An alternative is to use purchasing power parity (PPP) conversion factors (or PPP exchange rates). The PPP dollar rate of a country's currency is defined by the World Bank as 'the number of units of a country's currency required to buy the same amount of goods and services in the domestic market as a U.S. dollar would buy in the United States'. The only PPP rates available for all countries are GDP- based basket of goods and services that are major components of the gross domestic product. Such GDP-based PPP rates are designed to control for differences in price levels and thus to provide a measure of the real purchasing power of the GDP of each country.
Using GDP-based PPP rates instead of MERs for currency conversion results in much higher output and expenditure figures for many developing and transition countries since they have relatively low prices for non-traded goods and services—thus giving the currency higher purchasing power. A unit of local currency therefore has greater purchasing power within a developing country (which is better reflected by using PPP rates) than it has internationally (which is what is reflected by using MERs). For those such developing and transition countries for whom data was available for 2014, the median increase in military expenditure figures from using PPP rates instead of MERs was by a factor of 2.13. Three-quarters of these countries would see their relative figures increase by at least 79 per cent. However, for most of the 'developed' countries in Western Europe, Canada, Australia, New Zealand and Japan, the use of PPP rates on GDP and military expenditure figures leads to a fall in these totals relative to the USA, by a median amount of 9 per cent. For countries in Central Europe and East Asia that have more recently entered the ranks of rich nations, the picture is somewhere in between. However, the reliability of such PPP rates is lower than for MERs, since PPP rates are statistical estimates, calculated on the basis of collected price data for a basket of goods and services for benchmark years. Between benchmark years, the PPP rates are extrapolated forward using ratios of prices indexes, either GDP deflators or consumer price indexes. Like all statistical estimates they are subject to a margin of error.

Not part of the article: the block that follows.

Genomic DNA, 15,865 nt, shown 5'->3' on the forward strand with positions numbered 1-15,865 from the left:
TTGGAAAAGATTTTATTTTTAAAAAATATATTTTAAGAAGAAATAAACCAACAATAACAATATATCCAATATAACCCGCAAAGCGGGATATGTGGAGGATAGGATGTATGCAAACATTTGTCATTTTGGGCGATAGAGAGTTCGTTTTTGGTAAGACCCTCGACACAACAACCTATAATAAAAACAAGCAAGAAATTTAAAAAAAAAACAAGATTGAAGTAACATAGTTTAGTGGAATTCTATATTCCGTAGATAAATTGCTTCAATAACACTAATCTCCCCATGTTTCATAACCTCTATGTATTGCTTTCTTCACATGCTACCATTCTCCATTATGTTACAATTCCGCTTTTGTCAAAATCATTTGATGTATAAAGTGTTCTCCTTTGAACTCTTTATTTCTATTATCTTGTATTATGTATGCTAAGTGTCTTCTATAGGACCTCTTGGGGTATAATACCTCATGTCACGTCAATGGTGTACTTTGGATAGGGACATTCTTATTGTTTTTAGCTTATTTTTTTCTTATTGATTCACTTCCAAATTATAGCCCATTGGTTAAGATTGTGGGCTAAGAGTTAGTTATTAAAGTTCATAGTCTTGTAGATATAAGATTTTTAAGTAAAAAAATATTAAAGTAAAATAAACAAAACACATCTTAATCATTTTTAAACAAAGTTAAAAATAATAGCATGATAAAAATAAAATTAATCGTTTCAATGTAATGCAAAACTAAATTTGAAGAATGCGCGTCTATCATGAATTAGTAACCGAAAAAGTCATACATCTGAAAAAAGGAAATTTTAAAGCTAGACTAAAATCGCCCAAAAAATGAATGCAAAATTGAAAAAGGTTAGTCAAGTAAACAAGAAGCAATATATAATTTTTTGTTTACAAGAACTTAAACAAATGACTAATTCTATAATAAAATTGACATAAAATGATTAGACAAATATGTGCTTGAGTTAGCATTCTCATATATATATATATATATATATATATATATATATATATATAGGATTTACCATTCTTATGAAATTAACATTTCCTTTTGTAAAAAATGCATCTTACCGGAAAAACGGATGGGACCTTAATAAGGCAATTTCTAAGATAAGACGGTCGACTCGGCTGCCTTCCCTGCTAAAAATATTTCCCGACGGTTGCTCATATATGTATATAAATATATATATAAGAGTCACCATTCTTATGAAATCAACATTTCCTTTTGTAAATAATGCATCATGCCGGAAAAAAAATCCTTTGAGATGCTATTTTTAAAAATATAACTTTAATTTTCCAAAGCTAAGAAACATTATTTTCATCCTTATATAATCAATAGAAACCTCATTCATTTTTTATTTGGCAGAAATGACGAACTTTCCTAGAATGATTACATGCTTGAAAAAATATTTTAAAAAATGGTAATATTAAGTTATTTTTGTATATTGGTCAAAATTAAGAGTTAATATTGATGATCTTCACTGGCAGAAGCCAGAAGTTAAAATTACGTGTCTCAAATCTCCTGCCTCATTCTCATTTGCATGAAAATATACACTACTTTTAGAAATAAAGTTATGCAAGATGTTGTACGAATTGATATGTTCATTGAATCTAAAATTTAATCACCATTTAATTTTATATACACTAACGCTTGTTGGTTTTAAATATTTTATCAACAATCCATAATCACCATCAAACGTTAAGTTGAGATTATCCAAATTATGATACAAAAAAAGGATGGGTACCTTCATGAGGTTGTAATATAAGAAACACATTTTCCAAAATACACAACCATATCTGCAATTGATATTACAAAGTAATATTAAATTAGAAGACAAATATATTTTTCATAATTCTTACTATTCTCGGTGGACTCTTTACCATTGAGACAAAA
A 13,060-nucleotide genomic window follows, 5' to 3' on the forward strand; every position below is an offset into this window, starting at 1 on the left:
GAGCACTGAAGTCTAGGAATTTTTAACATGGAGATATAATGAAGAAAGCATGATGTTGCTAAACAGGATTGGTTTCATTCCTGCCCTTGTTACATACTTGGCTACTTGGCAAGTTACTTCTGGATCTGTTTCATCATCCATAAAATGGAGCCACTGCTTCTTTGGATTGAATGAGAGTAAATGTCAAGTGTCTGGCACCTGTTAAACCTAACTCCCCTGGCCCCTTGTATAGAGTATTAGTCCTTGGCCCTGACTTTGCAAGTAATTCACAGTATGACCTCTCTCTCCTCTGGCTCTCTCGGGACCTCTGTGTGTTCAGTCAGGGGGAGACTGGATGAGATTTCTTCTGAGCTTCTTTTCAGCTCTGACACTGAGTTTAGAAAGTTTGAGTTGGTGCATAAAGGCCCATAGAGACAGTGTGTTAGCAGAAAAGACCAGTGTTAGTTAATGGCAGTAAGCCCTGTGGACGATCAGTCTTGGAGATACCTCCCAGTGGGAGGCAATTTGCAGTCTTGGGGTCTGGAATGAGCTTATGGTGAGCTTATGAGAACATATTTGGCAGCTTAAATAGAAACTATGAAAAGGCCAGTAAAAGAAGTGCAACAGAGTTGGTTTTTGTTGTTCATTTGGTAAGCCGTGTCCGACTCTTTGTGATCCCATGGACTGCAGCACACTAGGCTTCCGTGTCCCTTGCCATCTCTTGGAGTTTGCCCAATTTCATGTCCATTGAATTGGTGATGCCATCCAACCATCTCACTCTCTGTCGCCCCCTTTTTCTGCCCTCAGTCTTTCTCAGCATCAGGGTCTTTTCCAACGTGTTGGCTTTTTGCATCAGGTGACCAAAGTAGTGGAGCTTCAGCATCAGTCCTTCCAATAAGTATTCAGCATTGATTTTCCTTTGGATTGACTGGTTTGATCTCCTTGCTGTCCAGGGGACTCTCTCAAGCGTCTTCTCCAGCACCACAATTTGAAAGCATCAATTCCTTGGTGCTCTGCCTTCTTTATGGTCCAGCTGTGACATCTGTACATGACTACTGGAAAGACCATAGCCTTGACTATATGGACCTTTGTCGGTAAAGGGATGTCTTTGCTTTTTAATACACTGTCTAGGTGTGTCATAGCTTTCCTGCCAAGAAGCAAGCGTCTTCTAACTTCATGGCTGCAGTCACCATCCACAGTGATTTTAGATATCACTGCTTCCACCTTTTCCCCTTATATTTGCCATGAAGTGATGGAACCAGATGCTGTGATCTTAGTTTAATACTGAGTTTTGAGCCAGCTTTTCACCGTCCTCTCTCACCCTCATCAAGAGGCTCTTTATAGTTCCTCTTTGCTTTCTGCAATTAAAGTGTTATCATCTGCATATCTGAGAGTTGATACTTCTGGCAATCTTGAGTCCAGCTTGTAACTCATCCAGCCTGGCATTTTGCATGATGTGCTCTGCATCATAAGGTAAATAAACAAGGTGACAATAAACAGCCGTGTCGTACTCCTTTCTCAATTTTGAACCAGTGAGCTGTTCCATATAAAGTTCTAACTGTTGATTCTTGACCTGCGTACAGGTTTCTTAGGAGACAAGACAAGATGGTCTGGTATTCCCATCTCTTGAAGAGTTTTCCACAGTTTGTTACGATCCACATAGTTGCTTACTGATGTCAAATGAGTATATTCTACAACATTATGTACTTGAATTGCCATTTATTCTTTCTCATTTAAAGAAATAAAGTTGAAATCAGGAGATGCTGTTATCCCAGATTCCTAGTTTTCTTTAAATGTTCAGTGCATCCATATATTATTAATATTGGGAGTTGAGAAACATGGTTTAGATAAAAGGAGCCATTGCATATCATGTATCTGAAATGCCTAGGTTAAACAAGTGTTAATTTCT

Furthermore, GDP-based PPP rates are of limited relevance for the conversion of military expenditure data into US dollars. Such PPP rates are designed to reflect the purchasing power for goods and services that are representative of spending patterns in each country, that is, primarily for civilian goods and services. Military expenditure is used to purchase a number of goods and services that are not typical of national consumption patterns. For example, the price of conscripts can be assumed to be lower than the price of a typical basket of goods and services, while the prices of advanced weapon systems and of their maintenance and repair services can be assumed to be much higher. The extent to which this data reflects the amount of military goods and services that the military budget can buy is not known. Due to these uncertainties, SIPRI uses market exchange rates to convert military expenditure data into US dollars, despite their limitations.
It's high time for you to stop with this useless masturbatory exercise as if you somehow actually possessed the tools to pontificate on this subject.